State legislatures all over the country are testing the limits of Roe v. Wade — the landmark 1973 Supreme Court decision that prevents states from banning abortion. Emboldened by the new conservative majority on the Supreme Court, Republican-controlled states have been passing and signing into law abortion bans — most notably, Alabama’s new law that make conducting an abortion a crime punished by 99 years of imprisonment unless the woman’s life is at risk.

In most cases, courts blocked extreme laws from taking effect. That is exactly the goal of the legislation: giving the Supreme Court a case that would allow it to overturn or dramatically weaken Roe v. Wade.

In Pennsylvania, with a Republican-controlled General Assembly and a Democrat governor, those who want to ban abortion had to take an approach that is more limited in scope.

Earlier this month, the state’s House of Representatives passed a bill banning abortion based on Down syndrome. The bill is now in the state Senate. A similar bill passed during the last session of the General Assembly. Then it never got a vote in the Senate and Gov. Tom Wolf indicated that he would veto the bill were it to pass. In 2017, Wolf vetoed a 20-week abortion ban. The only thing protecting a woman’s right to choose in Pennsylvania is Gov. Wolf’s pen.

All of these battles provide a critical reminder of the importance of state-level elections.

The path to ensuring reproductive rights and women’s health in Pennsylvania goes through the ballot box. A pro-choice majority in one or both chambers of the General Assembly would likely be the only thing standing in the way of major limitations on abortion, and maybe a complete ban, especially if something dramatic happens like the Supreme Court overturning Roe v. Wade.

Unfortunately, voters don’t get a real choice in state elections. In 2018, all 203 House seats were up for grabs and so were 25 Senate seats — half of all seats in the chamber. But in the May primary, between 80 and 90 percent of voters saw either a single candidate or no candidate from their party for Senate and or House on the ballot. In the November general election, close to 40 percent of House seats and 25 percent of the Senate had only one candidate from the two major parties on the ballot.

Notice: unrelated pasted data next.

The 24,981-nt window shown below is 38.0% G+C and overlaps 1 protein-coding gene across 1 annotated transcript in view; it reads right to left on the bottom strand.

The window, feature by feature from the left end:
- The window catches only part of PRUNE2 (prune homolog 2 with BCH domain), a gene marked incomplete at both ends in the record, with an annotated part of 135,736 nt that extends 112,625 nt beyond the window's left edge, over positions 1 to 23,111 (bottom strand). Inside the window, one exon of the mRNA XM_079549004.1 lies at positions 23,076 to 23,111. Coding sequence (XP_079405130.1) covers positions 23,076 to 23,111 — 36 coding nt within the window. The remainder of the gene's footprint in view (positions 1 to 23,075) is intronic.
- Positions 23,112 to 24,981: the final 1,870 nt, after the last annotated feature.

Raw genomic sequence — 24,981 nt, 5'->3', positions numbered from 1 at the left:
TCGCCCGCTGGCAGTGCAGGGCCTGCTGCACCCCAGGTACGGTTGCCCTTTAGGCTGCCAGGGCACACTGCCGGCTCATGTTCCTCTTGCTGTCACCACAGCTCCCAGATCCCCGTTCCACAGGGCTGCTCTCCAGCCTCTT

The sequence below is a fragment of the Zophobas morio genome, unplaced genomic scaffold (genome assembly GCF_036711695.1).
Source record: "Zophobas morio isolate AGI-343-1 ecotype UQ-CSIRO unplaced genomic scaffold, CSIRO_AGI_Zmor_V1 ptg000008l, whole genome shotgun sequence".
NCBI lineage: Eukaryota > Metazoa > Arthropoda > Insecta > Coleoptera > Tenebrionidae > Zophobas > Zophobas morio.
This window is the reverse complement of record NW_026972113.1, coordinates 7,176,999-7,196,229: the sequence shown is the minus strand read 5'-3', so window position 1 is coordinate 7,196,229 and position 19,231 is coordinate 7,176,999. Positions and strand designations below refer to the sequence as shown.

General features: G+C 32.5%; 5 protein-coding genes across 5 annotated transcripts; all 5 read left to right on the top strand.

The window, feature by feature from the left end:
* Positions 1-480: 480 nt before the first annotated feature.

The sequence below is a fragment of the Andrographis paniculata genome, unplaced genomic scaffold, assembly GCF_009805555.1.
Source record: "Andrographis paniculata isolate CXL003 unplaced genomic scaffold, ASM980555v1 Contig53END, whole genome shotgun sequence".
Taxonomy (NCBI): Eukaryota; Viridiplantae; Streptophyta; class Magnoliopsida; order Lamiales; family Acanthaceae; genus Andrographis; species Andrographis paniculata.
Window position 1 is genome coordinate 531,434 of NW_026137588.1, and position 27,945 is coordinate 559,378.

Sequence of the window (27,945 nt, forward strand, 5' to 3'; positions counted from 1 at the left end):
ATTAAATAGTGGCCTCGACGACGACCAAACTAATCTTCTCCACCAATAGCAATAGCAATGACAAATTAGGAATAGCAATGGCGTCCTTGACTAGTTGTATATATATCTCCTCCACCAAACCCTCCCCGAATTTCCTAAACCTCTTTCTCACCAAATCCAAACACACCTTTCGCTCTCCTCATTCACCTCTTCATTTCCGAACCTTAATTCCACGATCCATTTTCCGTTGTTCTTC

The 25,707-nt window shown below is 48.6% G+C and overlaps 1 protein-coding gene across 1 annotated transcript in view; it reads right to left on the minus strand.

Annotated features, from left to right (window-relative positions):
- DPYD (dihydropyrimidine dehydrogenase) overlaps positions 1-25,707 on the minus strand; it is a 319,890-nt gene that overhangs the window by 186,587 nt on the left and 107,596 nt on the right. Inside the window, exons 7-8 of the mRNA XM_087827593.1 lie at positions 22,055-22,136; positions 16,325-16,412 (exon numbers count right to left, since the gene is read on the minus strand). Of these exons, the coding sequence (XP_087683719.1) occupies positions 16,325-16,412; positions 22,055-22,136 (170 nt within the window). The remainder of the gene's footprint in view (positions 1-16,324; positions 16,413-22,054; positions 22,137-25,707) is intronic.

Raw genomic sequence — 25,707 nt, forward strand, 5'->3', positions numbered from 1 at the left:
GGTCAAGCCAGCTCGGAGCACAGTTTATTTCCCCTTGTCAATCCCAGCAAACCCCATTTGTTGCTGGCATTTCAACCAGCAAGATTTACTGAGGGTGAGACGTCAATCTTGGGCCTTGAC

Conversations about engagement in politics often focus on voter turnout. But when candidate turnout is so low, we shouldn’t expect much from voters. Running for office is a major sacrifice — personal, financial, professional — but the more people who rise to the occasion and decide to run, the more likely voters in the Commonwealth are to get the representation that they want.

A recurring takeaway from first-time candidates in the recent Philadelphia primary was that starting campaigning early is one of the best advantages a candidate can have. The 2020 primary is less than a year away, but it is not too late to think about running.

The best way to insure a woman’s right to choose is to make sure voters have a choice in the voting booth.